The Role of Risk in a Teen’s Life

It’s been a fact for years—during the period of adolescence, young people are prone to take more risks than at any other time of their life. The pre-frontal cortex is developing during this period. The portions of the brain attuned to reward for risks are very high and the portions of the brain that signal consequences for risk are very low. This can lead “smart kids to do some dumb things” at or after school.

The problem for adults (staff, parents, faculty) is that we want them safe and hence, protect them from some natural risk-taking they need to experience in order to grow up. Worse yet, we often protect them from the consequences of bad choices by making excuses for them or covering for them or even paying the price of that poor choice for them. We mean well, but we are stunting their growth.

According to a study by University College London, risk-taking behavior peeks during adolescence. Teens are apt to take more risks than any other age group. Their brain programs them to do so. It’s part of growing up. They must test boundaries, values and find their identity during these years. This is when they must learn, via experience, the consequences of certain behaviors. The testing must have some boundaries or they’ll never learn (even as adults) what is appropriate. This may explain why so many young adults, between the ages of 22 and 35 still live at home or haven’t started their careers, or had a serious relationship. Normal risk taking at fourteen or fifteen would have prepared them for such decisions and the risks of moving away from home, launching a career or getting married.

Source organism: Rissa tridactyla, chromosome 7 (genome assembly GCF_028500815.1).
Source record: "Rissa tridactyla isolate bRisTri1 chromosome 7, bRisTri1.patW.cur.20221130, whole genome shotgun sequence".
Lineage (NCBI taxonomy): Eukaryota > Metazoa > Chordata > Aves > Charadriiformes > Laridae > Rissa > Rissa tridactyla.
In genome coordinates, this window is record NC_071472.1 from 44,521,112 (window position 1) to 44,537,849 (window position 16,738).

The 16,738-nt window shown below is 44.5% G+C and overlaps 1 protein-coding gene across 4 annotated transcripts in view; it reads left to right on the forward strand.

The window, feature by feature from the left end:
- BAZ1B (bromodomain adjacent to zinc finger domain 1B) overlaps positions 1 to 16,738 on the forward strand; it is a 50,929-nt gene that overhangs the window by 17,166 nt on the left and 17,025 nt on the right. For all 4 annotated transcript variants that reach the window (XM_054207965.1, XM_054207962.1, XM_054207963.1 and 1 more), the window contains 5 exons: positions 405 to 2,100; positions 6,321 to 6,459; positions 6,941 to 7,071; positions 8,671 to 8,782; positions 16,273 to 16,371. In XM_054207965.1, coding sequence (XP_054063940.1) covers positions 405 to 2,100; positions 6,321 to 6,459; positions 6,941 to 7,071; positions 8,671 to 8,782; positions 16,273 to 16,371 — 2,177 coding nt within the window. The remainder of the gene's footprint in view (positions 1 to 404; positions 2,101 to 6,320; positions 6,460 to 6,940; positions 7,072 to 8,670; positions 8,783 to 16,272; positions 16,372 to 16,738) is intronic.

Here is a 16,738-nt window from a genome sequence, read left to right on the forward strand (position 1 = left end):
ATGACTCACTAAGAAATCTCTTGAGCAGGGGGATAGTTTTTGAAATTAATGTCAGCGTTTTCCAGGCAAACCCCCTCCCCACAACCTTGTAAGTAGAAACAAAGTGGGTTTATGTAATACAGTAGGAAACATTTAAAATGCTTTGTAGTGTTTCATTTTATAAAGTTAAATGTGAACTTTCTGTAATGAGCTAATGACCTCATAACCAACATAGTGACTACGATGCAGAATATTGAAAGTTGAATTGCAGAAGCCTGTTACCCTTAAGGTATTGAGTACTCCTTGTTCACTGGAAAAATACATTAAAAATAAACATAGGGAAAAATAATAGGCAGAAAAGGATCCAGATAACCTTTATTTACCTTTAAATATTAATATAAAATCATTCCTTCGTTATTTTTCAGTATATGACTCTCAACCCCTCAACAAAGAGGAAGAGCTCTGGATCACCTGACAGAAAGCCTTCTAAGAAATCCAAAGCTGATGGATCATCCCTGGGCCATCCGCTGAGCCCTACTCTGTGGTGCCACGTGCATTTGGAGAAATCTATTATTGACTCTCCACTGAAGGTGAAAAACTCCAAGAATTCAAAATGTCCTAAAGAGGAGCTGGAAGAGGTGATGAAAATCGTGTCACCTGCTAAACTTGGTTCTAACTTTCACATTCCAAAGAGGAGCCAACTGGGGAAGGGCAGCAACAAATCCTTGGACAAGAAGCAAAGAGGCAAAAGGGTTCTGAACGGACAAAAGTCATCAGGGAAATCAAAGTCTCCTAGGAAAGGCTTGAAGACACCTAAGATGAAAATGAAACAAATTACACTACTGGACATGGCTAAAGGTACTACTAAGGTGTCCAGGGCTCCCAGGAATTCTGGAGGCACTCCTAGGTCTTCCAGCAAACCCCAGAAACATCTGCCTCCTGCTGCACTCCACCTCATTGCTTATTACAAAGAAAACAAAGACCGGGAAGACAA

Six Steps Toward Healthy Risk Taking

Obviously, negative risk taking should be discouraged, such as smoking, alcohol, illegal drugs, etc. But—healthy teens and twenty-somethings are going to want to spread their wings and try new things. And we, the adults, must let them. Here are some simple ideas you can employ as you navigate these waters:

  1. Let them take calculated risks. Talk it over with them, but let them do it.
  2. Discuss how teens are hard-wired to risk, but that they must make choices.
  3. Choose positive risk taking options and launch them into those. (i.e. sports)
  4. Share your own “risky” experiences from your teen years. Interpret them.
  5. Push them to take real life risks, not mere virtual ones. (i.e. video games)
  6. Reward smart risk taking, where they step out but show wisdom.

What steps would you add to this list? Let’s pool our experience and help each other.

The Role of Risk in a Teen’s Life